Mark Lanegan ‘Houston (Publishing Demos 2002)’ Review: former Screaming Trees and QOTSA vocalist unearths previously unreleased solo recordings.
The latest release from whiskey voiced troubadour Mark Lanegan is an intriguing look back upon his musical past.
Houston (Publishing Demos 2002) contains previously unreleased recordings recorded over a 7-day stretch in the spring of 2002, two years after the dissolution of his pioneering alt-rock group Screaming Trees.
The album (due August 21st via Ipecac Recordings) proves a line of demarcation between 2001’s Field Songs and the one-two punch of 2003’s Here Comes That Weird Chill EP and 2004’s Bubblegum, two albums that showed a gradual evolution from laconic blues to more experimental sonic textures.
In many ways Houston splits the difference, with twelve melancholy tunes laced with cinematic overtones (fitting, given several songs were included on the soundtrack to 2009 drama Cook County).
Opener No Cross To Carry is vintage Lanegan, with Spaghetti Western guitars and piano bar keyboards augmenting his world-weary croon.
Like his work with Queens of the Stone Age, Houston conjures images of the desert: unforgiving, yet brutal, bleak yet mystical. Two Horses mines that territory well: sitar, accordion, a trademark Lanegan arpeggiated guitar line and tribal percussion provide the atmosphere for his disorienting tale: I trip on the teeth and feathers/outside the factory/my horses click their hoofs together/and caravan down through the desert…I can’t help it.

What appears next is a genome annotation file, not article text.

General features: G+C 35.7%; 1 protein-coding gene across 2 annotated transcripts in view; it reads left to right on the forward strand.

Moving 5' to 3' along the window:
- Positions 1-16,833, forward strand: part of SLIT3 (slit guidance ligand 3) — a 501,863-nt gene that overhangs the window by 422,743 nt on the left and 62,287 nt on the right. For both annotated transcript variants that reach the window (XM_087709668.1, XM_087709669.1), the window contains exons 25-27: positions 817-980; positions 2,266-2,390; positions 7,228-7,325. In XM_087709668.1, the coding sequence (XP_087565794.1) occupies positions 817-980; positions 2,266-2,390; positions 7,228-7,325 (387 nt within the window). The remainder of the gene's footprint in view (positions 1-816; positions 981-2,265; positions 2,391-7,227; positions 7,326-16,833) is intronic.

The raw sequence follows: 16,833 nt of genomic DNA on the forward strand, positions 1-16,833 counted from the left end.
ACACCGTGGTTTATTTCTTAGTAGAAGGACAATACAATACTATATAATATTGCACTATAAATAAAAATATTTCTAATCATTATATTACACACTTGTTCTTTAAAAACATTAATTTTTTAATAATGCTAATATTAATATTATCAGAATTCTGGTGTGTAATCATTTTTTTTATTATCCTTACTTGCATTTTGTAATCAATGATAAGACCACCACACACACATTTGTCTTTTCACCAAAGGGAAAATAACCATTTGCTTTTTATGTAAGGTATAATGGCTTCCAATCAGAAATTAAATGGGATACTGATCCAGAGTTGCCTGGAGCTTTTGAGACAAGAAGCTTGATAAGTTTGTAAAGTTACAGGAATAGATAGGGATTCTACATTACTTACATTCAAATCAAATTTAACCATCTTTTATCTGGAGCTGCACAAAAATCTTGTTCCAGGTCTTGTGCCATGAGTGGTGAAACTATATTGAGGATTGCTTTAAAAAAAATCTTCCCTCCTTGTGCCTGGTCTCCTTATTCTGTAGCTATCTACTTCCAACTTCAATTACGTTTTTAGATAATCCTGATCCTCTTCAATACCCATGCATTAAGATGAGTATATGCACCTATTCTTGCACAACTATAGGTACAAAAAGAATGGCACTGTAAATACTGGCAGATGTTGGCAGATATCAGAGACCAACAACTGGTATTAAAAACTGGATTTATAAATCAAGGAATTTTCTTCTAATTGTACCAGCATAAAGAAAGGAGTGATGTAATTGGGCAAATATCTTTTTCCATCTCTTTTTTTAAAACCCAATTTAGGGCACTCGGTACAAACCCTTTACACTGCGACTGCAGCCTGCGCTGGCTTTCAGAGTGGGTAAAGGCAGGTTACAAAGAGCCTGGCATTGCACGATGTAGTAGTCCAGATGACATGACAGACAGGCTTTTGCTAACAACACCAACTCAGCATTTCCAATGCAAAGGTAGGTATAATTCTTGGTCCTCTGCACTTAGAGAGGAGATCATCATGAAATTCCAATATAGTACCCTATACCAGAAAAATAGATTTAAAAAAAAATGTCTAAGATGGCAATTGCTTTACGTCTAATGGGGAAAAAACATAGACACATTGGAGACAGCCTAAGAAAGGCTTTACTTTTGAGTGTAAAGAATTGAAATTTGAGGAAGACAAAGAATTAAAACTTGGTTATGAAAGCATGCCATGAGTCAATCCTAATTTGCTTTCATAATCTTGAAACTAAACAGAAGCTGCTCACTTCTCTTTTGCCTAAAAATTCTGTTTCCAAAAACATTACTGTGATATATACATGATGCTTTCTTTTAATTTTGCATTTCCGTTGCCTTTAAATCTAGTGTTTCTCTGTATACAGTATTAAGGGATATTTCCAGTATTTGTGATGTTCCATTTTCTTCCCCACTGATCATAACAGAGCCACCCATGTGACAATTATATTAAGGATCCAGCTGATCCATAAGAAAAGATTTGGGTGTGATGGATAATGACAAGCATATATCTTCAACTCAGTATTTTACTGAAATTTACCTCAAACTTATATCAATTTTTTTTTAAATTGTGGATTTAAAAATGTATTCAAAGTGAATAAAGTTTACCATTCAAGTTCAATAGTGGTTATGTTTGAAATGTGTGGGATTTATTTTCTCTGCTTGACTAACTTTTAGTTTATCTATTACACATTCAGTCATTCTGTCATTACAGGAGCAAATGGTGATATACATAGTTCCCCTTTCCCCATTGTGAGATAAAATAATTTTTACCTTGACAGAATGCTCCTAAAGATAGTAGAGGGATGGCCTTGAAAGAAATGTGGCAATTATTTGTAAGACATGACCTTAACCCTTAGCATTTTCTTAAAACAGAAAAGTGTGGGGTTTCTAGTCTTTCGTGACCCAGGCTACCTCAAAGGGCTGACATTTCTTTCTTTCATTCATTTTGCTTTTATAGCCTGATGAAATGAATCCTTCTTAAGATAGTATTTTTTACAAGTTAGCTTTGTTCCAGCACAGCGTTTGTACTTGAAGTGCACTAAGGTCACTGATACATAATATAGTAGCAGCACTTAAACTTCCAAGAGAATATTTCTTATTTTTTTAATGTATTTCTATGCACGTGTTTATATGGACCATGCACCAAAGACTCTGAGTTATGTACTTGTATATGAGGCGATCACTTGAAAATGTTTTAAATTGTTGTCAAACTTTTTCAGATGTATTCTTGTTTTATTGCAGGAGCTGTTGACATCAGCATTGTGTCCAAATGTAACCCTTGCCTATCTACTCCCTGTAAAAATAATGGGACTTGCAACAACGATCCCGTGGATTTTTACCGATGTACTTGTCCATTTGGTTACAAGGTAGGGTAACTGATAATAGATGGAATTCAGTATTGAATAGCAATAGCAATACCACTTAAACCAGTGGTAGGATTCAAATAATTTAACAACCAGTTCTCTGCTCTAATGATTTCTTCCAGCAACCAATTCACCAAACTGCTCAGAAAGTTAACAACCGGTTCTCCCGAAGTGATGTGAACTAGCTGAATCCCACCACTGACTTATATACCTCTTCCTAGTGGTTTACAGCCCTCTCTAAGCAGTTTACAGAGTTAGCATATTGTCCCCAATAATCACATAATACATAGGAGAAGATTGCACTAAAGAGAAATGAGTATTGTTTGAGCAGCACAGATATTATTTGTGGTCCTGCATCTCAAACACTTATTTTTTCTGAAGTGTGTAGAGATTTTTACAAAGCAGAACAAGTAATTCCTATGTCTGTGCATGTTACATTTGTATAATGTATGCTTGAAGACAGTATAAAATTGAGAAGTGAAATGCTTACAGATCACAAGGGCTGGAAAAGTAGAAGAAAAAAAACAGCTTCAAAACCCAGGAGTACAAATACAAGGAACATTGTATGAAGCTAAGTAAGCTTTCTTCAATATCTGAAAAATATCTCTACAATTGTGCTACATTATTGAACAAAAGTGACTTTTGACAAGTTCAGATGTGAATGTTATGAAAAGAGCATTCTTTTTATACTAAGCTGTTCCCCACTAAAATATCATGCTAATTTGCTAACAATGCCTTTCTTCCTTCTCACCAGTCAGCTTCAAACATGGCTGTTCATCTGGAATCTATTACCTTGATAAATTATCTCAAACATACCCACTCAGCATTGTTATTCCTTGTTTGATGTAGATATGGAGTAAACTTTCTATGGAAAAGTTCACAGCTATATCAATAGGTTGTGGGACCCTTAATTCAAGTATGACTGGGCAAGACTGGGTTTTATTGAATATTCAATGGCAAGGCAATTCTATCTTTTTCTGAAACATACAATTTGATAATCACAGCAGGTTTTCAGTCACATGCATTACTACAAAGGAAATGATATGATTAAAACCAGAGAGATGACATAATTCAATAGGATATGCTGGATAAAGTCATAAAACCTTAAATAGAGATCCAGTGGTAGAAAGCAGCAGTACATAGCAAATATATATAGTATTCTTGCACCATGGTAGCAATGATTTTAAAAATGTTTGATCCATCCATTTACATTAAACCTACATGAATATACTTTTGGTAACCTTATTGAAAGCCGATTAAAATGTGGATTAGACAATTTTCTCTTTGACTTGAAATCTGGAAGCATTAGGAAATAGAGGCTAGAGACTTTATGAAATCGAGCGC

The album embraces psychedelia head on with When It’s In You (Methamphetamine Blues), a radical reworking of the more aggressively weird interpretations included on both Weird Chill and Bubblegum. Swirling tremolo guitar lines envelop washes of feedback that conjure a hypnotic spell.
The Leonard Cohen-esque Halcyon Days shows Lanegan at his most wonderfully sardonic (I’ll do my suffering tomorrow), while Nothing Much To Mention has a slow dance charm, with the singer lamenting: pack up that crystal chandelier, but leave some pink champagne on ice.
One thing that immediately jumps to attention with Houston is the splendid quality of the recording. These may be demos, but the production (by Randall Jamail), feels fully realized. Album closer Way To Tomorrow is a prime example, with surely the grimmest accordion melody ever recorded, creating an ominous din that befits Lanegan’s most beautifully tortured vocal performance on the album.
Houston will certainly intrigue Lanegan completists. While it may not plumb the harrowing depths of his darkest work, it’s an evocative, stately set of songs that feel timeless, all the more impressive given they’ve been on the shelf for 13 years.